The unemployment rate in the five cities that added the most jobs as a percentage of total employed dropped. Miami’s 13.6% unemployment rate last year dropped to 11.2% in October of this year, mirroring a 4.2% increase in new jobs, the fifth biggest increase in the country. But it is not always the case. In Jackson, Mississippi, the addition of nearly 2,500 jobs was not enough to offset the climb in its total labor force of 3,000. The unemployment rate in the city worsened from 9.6% to 9.8%.
While cities that are losing jobs should see an increase in their unemployment rate, the relationship is much less consistent. Unemployment will increase when jobs are lost, provided the labor force decreases or remains the same. However, if the number of jobs lost is less than the decrease in the labor force, the unemployment rate can actually rise.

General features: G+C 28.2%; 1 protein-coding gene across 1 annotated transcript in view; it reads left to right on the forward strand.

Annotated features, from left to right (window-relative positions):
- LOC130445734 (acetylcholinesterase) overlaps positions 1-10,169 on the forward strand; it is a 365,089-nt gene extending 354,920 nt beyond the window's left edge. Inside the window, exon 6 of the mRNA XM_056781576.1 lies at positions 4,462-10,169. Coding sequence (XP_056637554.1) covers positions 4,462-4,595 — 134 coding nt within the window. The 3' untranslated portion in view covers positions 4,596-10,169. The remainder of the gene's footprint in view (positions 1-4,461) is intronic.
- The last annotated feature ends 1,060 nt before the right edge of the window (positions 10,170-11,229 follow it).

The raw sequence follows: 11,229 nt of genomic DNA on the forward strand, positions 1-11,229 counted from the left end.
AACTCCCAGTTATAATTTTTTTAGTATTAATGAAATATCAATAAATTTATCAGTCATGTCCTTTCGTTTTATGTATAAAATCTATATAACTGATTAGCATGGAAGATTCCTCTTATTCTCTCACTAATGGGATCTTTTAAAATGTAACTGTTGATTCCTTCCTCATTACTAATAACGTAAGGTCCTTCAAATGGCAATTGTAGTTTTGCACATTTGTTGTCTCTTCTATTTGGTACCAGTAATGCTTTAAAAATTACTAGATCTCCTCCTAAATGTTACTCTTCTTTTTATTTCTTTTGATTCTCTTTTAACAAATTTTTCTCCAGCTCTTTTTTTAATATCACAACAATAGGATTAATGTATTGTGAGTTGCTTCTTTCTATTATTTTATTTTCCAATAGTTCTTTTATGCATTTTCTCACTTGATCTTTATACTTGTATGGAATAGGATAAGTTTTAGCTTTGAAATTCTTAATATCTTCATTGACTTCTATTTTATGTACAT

Of the five cities that lost the most jobs, only two saw an increase in unemployment. Surprisingly, the sharpest drop in unemployment was in Vancouver, Washington, a city that lost the fifth most jobs as percentage of the total number of workers. Vancouver lost more than 1,500 jobs, but its labor force decreased by nearly 6,000, mostly from those looking for work. The actual unemployment rate for the city therefore improved.
These are the cities that added and lost the most jobs.
The Cities that Added the Most Jobs
5. Miami, Florida
> Employed pct. increase: 4.28%
> Total employed increase: 7,334
> Workforce: 201,530
> Unemployment rate: 11.2%